Unlike in North Korea, freedom of speech is one right American citizens are proud to have. Throughout history, this right has been linked to music, which creates a unique gateway to act creatively and effectively spread political conversations. Artists like P!nk and Childish Gambino are two of the innumerable contemporary American artists who spread powerful lyrics and video images as sparks to ongoing national debates. When music is taken away from the people, their creativity and freedom of expression suffer. Music and political freedom are forever linked.


[1] U.S. Constitution. Amendment I.
[2] Thomson, Rex. “The Intertwined Relationship Between Music And Politics.” Live For Live Music. L4LM, 26 February 2016. -intertwined-relationship-between-music-and-politics/
[3] Bates, Karen G. “A Look Back At Trayvon Martin’s Death, And The Movement It Inspired.” NPR, NPR, 31 July 2018. a-look-back-at-trayvon-martins-death-and-the-movement-it-inspired
[4] “P!nk (Ft. Indigo Girls) – Dear Mr. President Lyrics.” Genius. Genius Media Group Inc.,
[5] “No Child Left Behind Act of 2001.” Office of Superintendent of Public Instruction. OSPI, 1 January 2011.
[6] “P!nk (Ft. Indigo Girls) – Dear Mr. President Lyrics.” Genius. Genius Media Group Inc.,
[7] Sullivan, Caroline. “Pink protest.” The Guardian. Guardian News and Media, 28 April 2006.
[8] Jackson, Richard. “War on Terrorism.” Encyclopædia Britannica,  27 Apr. 2017.
[9] “P!nk (Ft. Indigo Girls) – Dear Mr. President Lyrics.” Genius. Genius Media Group Inc.,
[10] Rao, Sonia. “‘This Is America’: Breaking down Childish Gambino’s powerful new music video.” The Washington Post. WP Company LLC, 9 May 2018. https://www.washingtonpost .com/news/arts-and-entertainment/wp/2018/05/07/this-is-america-breaking-down-childish -gambinos-powerful-new-music-video/?noredirect=on&utm_term=.c1592d39f3f0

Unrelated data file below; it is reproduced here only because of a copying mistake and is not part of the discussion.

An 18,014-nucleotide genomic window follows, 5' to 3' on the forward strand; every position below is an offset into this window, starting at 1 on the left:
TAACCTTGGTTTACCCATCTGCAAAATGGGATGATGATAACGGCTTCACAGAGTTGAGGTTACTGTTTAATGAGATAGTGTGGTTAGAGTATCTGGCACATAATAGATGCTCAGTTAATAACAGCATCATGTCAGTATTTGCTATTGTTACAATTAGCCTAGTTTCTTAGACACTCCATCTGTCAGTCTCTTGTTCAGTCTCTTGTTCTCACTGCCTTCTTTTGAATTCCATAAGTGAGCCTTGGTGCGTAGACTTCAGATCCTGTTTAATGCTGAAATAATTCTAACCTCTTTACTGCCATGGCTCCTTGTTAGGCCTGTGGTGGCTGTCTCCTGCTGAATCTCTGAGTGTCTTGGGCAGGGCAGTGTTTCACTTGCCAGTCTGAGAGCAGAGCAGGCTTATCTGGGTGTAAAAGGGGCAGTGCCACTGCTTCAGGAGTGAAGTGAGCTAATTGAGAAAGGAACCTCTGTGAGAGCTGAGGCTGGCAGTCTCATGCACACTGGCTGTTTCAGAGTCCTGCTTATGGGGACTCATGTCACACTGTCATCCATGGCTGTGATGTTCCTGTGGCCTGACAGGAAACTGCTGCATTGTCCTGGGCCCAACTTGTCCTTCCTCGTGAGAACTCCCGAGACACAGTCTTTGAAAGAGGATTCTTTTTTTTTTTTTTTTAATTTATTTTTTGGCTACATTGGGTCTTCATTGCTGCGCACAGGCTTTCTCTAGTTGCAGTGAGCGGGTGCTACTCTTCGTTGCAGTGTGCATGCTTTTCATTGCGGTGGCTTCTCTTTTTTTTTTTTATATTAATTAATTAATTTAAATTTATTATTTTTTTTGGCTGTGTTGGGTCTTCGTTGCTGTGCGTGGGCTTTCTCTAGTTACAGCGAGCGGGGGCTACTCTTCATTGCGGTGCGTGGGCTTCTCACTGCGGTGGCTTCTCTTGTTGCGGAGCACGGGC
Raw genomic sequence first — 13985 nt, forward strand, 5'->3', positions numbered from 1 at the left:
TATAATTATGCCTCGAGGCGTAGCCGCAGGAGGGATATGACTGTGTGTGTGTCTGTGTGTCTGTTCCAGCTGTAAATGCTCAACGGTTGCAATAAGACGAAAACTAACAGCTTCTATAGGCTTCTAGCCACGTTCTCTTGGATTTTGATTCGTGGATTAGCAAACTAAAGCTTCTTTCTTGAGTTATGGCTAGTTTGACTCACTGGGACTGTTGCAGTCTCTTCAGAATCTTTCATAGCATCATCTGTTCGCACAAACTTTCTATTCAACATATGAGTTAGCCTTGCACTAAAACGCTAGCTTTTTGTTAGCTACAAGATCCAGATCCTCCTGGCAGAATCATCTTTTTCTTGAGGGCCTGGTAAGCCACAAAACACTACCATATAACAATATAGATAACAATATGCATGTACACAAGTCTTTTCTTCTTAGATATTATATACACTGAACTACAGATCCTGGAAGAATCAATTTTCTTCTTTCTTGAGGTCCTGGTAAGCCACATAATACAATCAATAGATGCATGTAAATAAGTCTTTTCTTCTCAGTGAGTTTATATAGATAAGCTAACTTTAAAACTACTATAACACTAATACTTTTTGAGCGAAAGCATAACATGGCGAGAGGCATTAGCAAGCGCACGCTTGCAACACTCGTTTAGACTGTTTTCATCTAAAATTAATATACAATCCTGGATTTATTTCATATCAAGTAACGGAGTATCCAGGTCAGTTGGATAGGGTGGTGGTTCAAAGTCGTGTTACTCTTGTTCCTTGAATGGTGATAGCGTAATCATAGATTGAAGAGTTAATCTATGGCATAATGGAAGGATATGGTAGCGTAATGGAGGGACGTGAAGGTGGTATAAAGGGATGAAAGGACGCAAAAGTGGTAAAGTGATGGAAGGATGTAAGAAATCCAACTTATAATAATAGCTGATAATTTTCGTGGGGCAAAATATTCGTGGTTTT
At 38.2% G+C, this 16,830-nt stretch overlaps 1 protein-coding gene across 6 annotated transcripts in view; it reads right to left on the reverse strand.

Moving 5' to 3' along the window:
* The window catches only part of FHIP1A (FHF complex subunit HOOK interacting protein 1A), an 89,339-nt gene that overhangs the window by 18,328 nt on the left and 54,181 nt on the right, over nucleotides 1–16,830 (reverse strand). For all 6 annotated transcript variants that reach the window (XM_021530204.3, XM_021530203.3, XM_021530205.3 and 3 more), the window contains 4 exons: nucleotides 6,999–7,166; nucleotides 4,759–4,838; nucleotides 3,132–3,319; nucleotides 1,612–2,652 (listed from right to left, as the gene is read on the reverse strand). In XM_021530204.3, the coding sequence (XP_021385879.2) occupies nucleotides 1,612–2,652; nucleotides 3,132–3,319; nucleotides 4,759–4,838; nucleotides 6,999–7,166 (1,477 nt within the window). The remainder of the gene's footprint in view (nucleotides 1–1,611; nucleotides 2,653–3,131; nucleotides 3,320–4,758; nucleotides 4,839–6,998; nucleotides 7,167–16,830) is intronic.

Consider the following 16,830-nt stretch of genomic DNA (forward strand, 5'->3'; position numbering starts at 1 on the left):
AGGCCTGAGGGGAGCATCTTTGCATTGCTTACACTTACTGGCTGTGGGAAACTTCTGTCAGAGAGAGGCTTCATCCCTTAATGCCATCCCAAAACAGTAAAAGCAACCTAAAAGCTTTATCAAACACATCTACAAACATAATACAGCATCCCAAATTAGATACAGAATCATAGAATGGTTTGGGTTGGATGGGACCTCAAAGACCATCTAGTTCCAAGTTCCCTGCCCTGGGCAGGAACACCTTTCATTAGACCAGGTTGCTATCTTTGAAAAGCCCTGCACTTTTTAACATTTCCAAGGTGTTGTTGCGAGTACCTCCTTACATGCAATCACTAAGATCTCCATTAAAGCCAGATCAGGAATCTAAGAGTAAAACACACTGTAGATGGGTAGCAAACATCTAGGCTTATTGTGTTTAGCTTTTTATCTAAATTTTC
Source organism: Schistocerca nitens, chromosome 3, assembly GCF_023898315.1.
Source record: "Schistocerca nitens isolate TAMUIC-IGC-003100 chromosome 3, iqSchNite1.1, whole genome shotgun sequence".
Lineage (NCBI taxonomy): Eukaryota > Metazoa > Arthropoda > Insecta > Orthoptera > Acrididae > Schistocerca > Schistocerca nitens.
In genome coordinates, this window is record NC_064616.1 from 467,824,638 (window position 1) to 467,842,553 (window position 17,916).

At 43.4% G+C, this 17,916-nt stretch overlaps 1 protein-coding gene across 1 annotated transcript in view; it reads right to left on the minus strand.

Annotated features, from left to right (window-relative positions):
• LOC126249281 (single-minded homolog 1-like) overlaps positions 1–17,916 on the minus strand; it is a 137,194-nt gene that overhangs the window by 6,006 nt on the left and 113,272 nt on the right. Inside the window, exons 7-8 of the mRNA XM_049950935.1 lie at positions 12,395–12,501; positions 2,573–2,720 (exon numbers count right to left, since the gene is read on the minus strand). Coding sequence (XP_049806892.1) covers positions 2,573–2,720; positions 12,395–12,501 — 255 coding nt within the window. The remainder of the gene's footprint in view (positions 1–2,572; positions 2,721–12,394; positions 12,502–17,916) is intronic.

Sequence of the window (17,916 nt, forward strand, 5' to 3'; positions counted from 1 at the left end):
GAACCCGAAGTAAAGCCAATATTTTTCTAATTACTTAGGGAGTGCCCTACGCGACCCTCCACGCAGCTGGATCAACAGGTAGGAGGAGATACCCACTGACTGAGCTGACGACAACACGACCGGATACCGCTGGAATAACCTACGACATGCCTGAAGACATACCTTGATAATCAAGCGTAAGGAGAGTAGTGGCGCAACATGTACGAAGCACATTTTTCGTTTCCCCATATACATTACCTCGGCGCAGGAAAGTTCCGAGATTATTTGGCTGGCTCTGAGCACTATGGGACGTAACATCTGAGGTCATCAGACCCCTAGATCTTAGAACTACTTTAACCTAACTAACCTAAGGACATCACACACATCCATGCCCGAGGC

[11] “Childish Gambino – This Is America Lyrics.” Genius. Genius Media Group Inc.,
[14] Rao, Sonia. “‘This Is America’: Breaking down Childish Gambino’s powerful new music video.” The Washington Post. WP Company LLC, 9 May 2018. https://www.washingtonpost .com/news/arts-and-entertainment/wp/2018/05/07/this-is-america-breaking-down-childish -gambinos-powerful-new-music-video/?noredirect=on&utm_term=.c1592d39f3f0
[15] Bowsher, Allison. “Celebrities React To Childish Gambino’s Stunning ‘This Is America’ Video.” Much. Bell Media, 7 May 2018. -this-is-america/
[16] Schwarz, Hunter. “Most political songs don’t go No. 1. ‘This Is America’ just did.” CNN Politics. CNN, 15 May 2018. -america-goes-no-1/index.html
[17] “Banned in North Korea, K-pop’s impact still felt across the border.” CBS Morning News, 8 Mar.2018. General OneFile, c_worstate&sid=ITOF&xid=cad2a62f

Further Reading

Rider, Polly. “10 Influential Songs That Changed the World.” Culture Trip, The Culture Trip LTD., 7 Apr. 2018.

Ross, Danny. “8 Protest Songs Since 2000 That Inspired Change (All The Way To The Bank).” Forbes, Forbes Magazine, 31 July 2017.

Trendell, Andrew. “Green Day’s ‘American Idiot’ Races up the Charts in Protest against Donald Trump’s UK Visit.” NME, NME, 10 July 2018.